Since December 7, 1941, our government has launched broad and secret war plans without seeking authorizing legislation and without fully briefing the Congress. Most Americans seem to support extraordinary measures in defense against this extraordinary threat, but some officials who have been involved in these programs have spoken to the Times about their discomfort over the legality of the government's actions and over the adequacy of oversight. We believe The Times and others in the press have served the public interest by accurately reporting on these programs so that the public can have an informed view of them.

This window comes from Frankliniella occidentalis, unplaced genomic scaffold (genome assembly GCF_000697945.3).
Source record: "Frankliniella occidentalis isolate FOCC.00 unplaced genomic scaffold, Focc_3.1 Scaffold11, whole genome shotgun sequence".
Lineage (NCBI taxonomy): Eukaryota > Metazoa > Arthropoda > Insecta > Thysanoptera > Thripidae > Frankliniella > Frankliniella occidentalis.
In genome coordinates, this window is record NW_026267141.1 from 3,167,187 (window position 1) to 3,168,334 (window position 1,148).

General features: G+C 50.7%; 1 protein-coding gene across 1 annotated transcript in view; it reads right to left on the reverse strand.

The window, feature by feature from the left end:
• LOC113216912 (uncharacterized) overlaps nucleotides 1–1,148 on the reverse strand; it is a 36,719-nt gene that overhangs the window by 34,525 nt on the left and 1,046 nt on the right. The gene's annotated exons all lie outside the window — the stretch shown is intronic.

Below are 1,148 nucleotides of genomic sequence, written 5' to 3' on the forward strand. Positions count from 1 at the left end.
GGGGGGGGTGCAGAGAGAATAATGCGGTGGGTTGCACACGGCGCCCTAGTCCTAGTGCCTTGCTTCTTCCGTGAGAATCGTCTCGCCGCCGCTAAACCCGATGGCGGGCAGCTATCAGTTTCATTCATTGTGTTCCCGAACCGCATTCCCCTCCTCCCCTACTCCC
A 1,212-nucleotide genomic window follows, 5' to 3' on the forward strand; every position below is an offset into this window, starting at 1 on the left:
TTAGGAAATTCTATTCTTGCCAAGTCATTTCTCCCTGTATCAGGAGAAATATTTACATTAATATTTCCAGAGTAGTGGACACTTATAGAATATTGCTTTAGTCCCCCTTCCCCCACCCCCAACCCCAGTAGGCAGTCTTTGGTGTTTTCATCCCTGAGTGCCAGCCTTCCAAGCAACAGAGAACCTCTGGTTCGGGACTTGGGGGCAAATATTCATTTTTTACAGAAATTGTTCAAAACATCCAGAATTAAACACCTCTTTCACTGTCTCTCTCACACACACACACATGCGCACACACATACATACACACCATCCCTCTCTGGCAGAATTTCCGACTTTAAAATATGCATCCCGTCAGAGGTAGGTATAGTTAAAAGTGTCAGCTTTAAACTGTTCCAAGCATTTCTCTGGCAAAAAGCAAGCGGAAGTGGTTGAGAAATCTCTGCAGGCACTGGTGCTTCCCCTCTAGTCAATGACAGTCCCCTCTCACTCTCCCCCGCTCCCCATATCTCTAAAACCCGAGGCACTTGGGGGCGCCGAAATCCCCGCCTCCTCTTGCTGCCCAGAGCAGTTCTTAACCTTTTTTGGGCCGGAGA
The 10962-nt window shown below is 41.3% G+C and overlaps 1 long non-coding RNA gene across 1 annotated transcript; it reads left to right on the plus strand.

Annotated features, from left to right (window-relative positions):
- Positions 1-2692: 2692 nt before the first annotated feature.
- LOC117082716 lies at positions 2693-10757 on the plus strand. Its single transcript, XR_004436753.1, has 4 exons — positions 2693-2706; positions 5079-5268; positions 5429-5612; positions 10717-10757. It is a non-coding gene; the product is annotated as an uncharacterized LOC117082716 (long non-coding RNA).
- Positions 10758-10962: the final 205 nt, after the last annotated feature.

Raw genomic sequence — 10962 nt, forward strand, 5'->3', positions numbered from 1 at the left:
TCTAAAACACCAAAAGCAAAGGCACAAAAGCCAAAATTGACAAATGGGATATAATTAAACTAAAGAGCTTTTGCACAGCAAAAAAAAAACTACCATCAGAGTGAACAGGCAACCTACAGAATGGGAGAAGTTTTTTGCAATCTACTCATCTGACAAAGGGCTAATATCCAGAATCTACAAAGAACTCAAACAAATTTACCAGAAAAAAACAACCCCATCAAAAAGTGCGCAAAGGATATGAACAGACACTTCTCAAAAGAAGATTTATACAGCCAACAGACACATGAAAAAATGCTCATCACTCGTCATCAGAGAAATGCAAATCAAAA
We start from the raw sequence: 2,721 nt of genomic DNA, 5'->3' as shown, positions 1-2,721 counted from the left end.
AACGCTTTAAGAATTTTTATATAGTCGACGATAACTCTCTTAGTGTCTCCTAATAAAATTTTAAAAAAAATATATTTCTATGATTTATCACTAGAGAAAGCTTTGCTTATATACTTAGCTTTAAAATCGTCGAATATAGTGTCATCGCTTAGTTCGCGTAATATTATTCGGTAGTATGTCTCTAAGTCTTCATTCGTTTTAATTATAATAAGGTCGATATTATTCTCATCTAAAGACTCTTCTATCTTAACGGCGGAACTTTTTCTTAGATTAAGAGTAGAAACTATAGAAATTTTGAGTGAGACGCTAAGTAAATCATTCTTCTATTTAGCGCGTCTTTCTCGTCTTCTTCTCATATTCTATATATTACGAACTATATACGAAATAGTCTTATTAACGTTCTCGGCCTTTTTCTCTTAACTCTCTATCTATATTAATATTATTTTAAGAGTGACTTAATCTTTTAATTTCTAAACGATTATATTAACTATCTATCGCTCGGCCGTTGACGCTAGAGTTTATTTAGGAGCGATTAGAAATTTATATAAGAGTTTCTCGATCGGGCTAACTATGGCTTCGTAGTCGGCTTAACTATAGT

Our decision to publish the story of the Administration's use of deceptive practices followed weeks of discussion between Administration officials and The Times, not only the reporters who wrote the story but senior editors, including me. We listened patiently and attentively. We discussed the matter extensively within the paper. We spoke to others — national security experts not serving in the Administration — for their counsel.

The Administration case for holding the story had two parts, roughly speaking: first that its plans were good — that they were legal, that they had been valuable in deceiving the "evil doers,' and that they would save American lives. And, second, that exposing these plans would put their usefulness at risk.